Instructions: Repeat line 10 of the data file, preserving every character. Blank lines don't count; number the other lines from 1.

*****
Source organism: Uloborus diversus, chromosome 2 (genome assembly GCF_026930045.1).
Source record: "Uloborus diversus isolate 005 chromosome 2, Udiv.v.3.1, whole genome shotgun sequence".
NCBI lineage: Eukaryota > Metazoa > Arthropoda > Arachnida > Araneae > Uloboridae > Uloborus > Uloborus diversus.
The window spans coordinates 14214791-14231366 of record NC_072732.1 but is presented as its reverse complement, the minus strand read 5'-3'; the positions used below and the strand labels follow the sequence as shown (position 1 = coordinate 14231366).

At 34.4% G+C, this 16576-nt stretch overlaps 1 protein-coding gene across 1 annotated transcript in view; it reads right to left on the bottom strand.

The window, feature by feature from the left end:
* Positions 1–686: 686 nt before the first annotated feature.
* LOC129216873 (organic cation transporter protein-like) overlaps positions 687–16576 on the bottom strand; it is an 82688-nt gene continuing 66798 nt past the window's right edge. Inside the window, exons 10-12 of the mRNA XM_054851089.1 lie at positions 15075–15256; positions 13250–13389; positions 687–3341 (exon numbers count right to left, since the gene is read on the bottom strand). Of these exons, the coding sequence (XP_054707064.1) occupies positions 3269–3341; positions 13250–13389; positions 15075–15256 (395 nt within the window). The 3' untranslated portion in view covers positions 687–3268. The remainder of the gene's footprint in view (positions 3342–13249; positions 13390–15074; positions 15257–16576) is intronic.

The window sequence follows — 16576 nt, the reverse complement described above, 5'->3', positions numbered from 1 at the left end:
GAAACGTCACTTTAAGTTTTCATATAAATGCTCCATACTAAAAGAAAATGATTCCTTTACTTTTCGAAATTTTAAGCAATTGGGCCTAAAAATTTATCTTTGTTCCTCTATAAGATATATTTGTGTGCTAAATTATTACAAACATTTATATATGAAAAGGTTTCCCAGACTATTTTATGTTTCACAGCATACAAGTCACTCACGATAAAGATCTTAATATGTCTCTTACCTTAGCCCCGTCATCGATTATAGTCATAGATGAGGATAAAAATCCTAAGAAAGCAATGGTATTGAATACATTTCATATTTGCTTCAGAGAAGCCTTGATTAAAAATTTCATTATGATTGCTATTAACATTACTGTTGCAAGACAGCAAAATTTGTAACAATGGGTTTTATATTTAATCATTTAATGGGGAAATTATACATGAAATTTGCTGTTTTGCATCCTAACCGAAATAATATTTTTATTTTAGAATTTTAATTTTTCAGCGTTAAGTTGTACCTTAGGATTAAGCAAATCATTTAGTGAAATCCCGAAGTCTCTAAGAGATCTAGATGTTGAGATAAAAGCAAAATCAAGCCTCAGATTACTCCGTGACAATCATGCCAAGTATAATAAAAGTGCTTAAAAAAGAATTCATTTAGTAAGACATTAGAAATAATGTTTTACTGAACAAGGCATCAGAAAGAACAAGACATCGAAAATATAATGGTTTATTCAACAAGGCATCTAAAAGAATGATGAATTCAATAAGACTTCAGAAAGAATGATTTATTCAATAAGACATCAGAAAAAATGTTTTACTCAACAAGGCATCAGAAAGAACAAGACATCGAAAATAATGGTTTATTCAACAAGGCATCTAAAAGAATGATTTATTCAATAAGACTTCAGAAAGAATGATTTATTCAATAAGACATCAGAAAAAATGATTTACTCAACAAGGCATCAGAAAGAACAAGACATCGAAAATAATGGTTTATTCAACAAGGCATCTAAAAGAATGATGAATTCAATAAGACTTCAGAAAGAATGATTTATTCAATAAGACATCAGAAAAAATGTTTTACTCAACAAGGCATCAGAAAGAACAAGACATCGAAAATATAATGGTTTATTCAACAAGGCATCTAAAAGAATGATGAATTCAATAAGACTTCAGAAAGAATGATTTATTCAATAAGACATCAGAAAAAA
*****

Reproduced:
GAAACGTCACTTTAAGTTTTCATATAAATGCTCCATACTAAAAGAAAATGATTCCTTTACTTTTCGAAATTTTAAGCAATTGGGCCTAAAAATTTATCTTTGTTCCTCTATAAGATATATTTGTGTGCTAAATTATTACAAACATTTATATATGAAAAGGTTTCCCAGACTATTTTATGTTTCACAGCATACAAGTCACTCACGATAAAGATCTTAATATGTCTCTTACCTTAGCCCCGTCATCGATTATAGTCATAGATGAGGATAAAAATCCTAAGAAAGCAATGGTATTGAATACATTTCATATTTGCTTCAGAGAAGCCTTGATTAAAAATTTCATTATGATTGCTATTAACATTACTGTTGCAAGACAGCAAAATTTGTAACAATGGGTTTTATATTTAATCATTTAATGGGGAAATTATACATGAAATTTGCTGTTTTGCATCCTAACCGAAATAATATTTTTATTTTAGAATTTTAATTTTTCAGCGTTAAGTTGTACCTTAGGATTAAGCAAATCATTTAGTGAAATCCCGAAGTCTCTAAGAGATCTAGATGTTGAGATAAAAGCAAAATCAAGCCTCAGATTACTCCGTGACAATCATGCCAAGTATAATAAAAGTGCTTAAAAAAGAATTCATTTAGTAAGACATTAGAAATAATGTTTTACTGAACAAGGCATCAGAAAGAACAAGACATCGAAAATATAATGGTTTATTCAACAAGGCATCTAAAAGAATGATGAATTCAATAAGACTTCAGAAAGAATGATTTATTCAATAAGACATCAGAAAAAATGTTTTACTCAACAAGGCATCAGAAAGAACAAGACATCGAAAATAATGGTTTATTCAACAAGGCATCTAAAAGAATGATTTATTCAATAAGACTTCAGAAAGAATGATTTATTCAATAAGACATCAGAAAAAATGATTTACTCAACAAGGCATCAGAAAGAACAAGACATCGAAAATAATGGTTTATTCAACAAGGCATCTAAAAGAATGATGAATTCAATAAGACTTCAGAAAGAATGATTTATTCAATAAGACATCAGAAAAAATGTTTTACTCAACAAGGCATCAGAAAGAACAAGACATCGAAAATATAATGGTTTATTCAACAAGGCATCTAAAAGAATGATGAATTCAATAAGACTTCAGAAAGAATGATTTATTCAATAAGACATCAGAAAAAA